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The military will lead in robotic development 2010-Dec-29 at 16:27 PST

Posted by Scott Arbeit in Blog.
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And that’s OK.

It makes sense.  The U.S. military has the most to gain from using robots on the battlefield… every robot that does the job that a human might do keeps a man or woman out of harm’s way.

From War Machines: Recruiting Robots for Combat, by John Markoff, 27-Nov-2010:

And while smart machines are already very much a part of modern warfare, the Army and its contractors are eager to add more. New robots — none of them particularly human-looking — are being designed to handle a broader range of tasks, from picking off snipers to serving as indefatigable night sentries.

Three backpack-clad technicians, standing out of the line of fire, operate the three robots with wireless video-game-style controllers. One swivels the video camera on the armed robot until it spots a sniper on a rooftop. The machine gun pirouettes, points and fires in two rapid bursts. Had the bullets been real, the target would have been destroyed.

“One of the great arguments for armed robots is they can fire second,” said Joseph W. Dyer, a former vice admiral and the chief operating officer of iRobot, which makes robots that clear explosives as well as the Roomba robot vacuum cleaner. When a robot looks around a battlefield, he said, the remote technician who is seeing through its eyes can take time to assess a scene without firing in haste at an innocent person.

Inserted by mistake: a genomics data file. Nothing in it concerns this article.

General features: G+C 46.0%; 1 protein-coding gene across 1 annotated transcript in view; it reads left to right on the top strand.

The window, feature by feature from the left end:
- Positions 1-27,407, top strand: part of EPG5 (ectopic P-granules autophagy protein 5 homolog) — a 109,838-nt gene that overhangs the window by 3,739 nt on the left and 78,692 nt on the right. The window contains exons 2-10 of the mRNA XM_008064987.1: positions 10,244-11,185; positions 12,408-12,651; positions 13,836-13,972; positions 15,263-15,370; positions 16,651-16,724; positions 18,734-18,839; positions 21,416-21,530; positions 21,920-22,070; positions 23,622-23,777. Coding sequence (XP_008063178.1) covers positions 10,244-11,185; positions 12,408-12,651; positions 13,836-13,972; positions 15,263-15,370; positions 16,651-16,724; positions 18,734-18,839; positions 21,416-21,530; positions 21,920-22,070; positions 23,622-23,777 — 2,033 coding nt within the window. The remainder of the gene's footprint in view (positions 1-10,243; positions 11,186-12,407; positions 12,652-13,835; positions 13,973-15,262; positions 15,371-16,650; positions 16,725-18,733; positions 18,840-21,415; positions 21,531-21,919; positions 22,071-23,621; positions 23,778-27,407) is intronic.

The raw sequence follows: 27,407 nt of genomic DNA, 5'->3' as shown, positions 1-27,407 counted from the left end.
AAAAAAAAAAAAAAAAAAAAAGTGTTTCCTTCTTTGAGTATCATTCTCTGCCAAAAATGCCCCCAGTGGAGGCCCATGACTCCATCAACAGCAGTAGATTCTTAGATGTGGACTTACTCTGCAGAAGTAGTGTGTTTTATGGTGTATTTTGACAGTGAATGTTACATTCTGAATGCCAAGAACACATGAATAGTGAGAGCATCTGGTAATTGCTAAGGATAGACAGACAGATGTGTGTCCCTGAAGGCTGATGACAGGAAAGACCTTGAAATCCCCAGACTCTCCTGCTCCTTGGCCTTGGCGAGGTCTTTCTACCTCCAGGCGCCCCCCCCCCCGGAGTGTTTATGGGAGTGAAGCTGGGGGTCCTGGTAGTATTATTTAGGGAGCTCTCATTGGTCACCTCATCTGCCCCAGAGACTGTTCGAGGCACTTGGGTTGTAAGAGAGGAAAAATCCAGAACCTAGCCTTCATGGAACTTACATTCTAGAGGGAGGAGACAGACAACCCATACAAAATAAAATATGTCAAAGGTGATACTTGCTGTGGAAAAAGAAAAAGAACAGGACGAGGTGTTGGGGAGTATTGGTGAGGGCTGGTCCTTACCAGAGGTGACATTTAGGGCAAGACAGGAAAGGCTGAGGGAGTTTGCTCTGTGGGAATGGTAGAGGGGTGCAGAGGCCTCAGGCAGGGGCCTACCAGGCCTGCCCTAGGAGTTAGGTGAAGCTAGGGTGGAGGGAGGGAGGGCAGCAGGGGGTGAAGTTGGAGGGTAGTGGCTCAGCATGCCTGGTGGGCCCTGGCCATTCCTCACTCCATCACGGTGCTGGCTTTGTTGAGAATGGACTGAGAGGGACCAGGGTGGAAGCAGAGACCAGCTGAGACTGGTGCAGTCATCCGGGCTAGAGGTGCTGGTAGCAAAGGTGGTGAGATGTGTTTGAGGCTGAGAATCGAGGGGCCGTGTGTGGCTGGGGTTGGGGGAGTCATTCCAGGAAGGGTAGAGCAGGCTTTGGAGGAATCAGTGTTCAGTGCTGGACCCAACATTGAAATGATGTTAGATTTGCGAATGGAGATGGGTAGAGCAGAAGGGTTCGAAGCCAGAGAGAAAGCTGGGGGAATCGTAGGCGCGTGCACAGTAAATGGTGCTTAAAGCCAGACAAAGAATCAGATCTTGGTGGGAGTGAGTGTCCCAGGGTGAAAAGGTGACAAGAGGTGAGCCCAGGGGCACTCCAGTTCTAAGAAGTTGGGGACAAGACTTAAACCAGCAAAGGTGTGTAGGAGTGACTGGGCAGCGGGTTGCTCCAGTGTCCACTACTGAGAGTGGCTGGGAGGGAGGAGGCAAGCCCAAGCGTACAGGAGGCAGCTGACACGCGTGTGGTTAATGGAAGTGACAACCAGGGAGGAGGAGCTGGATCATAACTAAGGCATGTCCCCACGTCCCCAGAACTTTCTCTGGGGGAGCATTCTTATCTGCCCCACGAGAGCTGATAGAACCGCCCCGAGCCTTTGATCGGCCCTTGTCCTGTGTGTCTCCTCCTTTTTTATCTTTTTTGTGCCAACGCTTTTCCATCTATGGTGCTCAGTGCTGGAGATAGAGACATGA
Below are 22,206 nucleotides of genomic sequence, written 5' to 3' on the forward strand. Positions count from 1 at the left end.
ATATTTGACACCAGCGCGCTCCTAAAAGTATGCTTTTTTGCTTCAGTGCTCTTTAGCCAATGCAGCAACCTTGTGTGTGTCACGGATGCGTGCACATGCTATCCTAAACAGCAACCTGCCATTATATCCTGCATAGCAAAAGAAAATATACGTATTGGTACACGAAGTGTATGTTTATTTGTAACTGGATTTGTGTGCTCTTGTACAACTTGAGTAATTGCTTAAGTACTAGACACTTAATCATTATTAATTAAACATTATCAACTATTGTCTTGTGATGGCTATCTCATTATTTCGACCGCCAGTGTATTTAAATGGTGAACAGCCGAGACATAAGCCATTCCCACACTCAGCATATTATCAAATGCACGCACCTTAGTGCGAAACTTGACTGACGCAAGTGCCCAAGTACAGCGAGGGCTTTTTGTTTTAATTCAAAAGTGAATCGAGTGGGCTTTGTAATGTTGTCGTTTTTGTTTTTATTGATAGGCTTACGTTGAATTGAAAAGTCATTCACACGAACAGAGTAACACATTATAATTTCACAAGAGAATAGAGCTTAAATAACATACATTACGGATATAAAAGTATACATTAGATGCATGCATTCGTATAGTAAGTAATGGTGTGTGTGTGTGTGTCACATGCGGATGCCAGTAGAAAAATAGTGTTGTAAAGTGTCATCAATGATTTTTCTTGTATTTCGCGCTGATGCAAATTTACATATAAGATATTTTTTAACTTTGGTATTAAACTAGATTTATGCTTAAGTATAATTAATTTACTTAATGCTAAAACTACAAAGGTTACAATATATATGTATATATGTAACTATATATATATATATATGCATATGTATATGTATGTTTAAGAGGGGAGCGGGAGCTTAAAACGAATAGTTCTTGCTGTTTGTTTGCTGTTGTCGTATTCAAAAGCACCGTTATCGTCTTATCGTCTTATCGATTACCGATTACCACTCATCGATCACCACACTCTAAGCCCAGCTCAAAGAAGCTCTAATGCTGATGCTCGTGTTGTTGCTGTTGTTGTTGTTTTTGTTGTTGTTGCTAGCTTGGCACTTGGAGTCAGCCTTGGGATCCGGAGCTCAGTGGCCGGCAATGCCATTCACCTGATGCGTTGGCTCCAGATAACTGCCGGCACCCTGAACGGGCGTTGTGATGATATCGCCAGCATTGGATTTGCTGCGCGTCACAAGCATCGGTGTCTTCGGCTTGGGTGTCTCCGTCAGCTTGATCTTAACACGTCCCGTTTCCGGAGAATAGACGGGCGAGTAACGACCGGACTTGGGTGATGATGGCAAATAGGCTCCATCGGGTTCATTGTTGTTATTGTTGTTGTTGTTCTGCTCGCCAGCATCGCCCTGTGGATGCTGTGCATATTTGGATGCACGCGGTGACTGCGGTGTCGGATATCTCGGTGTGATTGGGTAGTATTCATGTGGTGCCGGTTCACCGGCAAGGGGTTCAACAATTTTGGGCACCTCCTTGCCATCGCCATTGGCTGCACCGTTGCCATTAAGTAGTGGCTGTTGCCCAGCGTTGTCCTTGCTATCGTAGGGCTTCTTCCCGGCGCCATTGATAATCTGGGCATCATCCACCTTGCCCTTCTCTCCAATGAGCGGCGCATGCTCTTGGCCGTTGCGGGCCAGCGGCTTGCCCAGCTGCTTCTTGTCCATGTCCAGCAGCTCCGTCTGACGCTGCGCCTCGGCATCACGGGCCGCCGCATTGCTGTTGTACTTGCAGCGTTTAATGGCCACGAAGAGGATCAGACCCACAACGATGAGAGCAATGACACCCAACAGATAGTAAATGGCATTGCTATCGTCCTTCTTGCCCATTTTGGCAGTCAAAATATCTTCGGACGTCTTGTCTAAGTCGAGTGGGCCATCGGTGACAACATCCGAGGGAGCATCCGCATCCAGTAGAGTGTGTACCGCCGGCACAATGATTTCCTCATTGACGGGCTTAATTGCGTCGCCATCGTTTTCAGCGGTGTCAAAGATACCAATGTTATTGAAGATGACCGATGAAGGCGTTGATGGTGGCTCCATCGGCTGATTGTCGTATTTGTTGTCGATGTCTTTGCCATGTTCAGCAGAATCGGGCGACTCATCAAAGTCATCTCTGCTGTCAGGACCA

Although there is a risk of lowering the barrier-to-entry for war by sending robots rather than humans to do the fighting, our main threat (and therefore our main area of military focus) over the next 40 years is going to be terrorists, not other nations, and most terrorists won’t be able to afford these robots.  Of course, they have suicide bombers, which enable some sophisticated kinds of attacks that aren’t otherwise possible.

Better they bomb a bunch of robots, for now.

One thing I wonder about… when the military has a significant number of these kinds of robots, and AI grows up, someone will mix that peanut butter and chocolate and we’ll have some military-specific robots that are capable of performing some sophisticated decision-making.  When that happens, will we still be so cavalier about sending them into battle, when we know that they’re exhibiting identifiable signs of intelligence?  And will we eventually have to establish a command structure in the military that includes AI-based commanders?

I’m guessing that, at some point in the next 40 years, we’ll have artificial intelligence capable of holding an officer’s rank, and probably General or Admiral.

P.S. Sorry I’ve been away… working on the book!  I’ll try to do both now… walk and chew gum.  I can do this.